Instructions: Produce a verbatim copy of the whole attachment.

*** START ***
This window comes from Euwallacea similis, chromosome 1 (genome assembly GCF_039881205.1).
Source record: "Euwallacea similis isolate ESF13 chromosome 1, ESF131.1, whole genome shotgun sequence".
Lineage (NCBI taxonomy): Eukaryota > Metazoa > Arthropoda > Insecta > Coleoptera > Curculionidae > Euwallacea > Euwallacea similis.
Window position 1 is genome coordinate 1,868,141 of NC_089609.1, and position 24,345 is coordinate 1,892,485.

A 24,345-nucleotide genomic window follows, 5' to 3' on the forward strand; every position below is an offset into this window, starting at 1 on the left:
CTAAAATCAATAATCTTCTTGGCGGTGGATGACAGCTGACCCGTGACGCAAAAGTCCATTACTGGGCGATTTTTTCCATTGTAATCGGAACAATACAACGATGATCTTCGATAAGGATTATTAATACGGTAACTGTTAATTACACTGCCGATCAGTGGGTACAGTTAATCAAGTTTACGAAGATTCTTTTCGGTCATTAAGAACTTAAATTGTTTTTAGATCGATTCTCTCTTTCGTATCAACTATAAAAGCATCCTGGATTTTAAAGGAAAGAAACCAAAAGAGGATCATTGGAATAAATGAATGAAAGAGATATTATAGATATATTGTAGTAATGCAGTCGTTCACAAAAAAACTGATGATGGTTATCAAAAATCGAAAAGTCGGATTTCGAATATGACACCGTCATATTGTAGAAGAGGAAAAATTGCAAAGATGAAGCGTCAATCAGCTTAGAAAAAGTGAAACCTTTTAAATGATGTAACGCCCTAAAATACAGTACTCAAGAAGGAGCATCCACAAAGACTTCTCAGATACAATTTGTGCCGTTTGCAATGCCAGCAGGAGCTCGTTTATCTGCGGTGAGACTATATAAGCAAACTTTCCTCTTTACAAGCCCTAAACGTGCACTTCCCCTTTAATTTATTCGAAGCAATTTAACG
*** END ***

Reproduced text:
This window comes from Euwallacea similis, chromosome 1 (genome assembly GCF_039881205.1).
Source record: "Euwallacea similis isolate ESF13 chromosome 1, ESF131.1, whole genome shotgun sequence".
Lineage (NCBI taxonomy): Eukaryota > Metazoa > Arthropoda > Insecta > Coleoptera > Curculionidae > Euwallacea > Euwallacea similis.
Window position 1 is genome coordinate 1,868,141 of NC_089609.1, and position 24,345 is coordinate 1,892,485.

A 24,345-nucleotide genomic window follows, 5' to 3' on the forward strand; every position below is an offset into this window, starting at 1 on the left:
CTAAAATCAATAATCTTCTTGGCGGTGGATGACAGCTGACCCGTGACGCAAAAGTCCATTACTGGGCGATTTTTTCCATTGTAATCGGAACAATACAACGATGATCTTCGATAAGGATTATTAATACGGTAACTGTTAATTACACTGCCGATCAGTGGGTACAGTTAATCAAGTTTACGAAGATTCTTTTCGGTCATTAAGAACTTAAATTGTTTTTAGATCGATTCTCTCTTTCGTATCAACTATAAAAGCATCCTGGATTTTAAAGGAAAGAAACCAAAAGAGGATCATTGGAATAAATGAATGAAAGAGATATTATAGATATATTGTAGTAATGCAGTCGTTCACAAAAAAACTGATGATGGTTATCAAAAATCGAAAAGTCGGATTTCGAATATGACACCGTCATATTGTAGAAGAGGAAAAATTGCAAAGATGAAGCGTCAATCAGCTTAGAAAAAGTGAAACCTTTTAAATGATGTAACGCCCTAAAATACAGTACTCAAGAAGGAGCATCCACAAAGACTTCTCAGATACAATTTGTGCCGTTTGCAATGCCAGCAGGAGCTCGTTTATCTGCGGTGAGACTATATAAGCAAACTTTCCTCTTTACAAGCCCTAAACGTGCACTTCCCCTTTAATTTATTCGAAGCAATTTAACG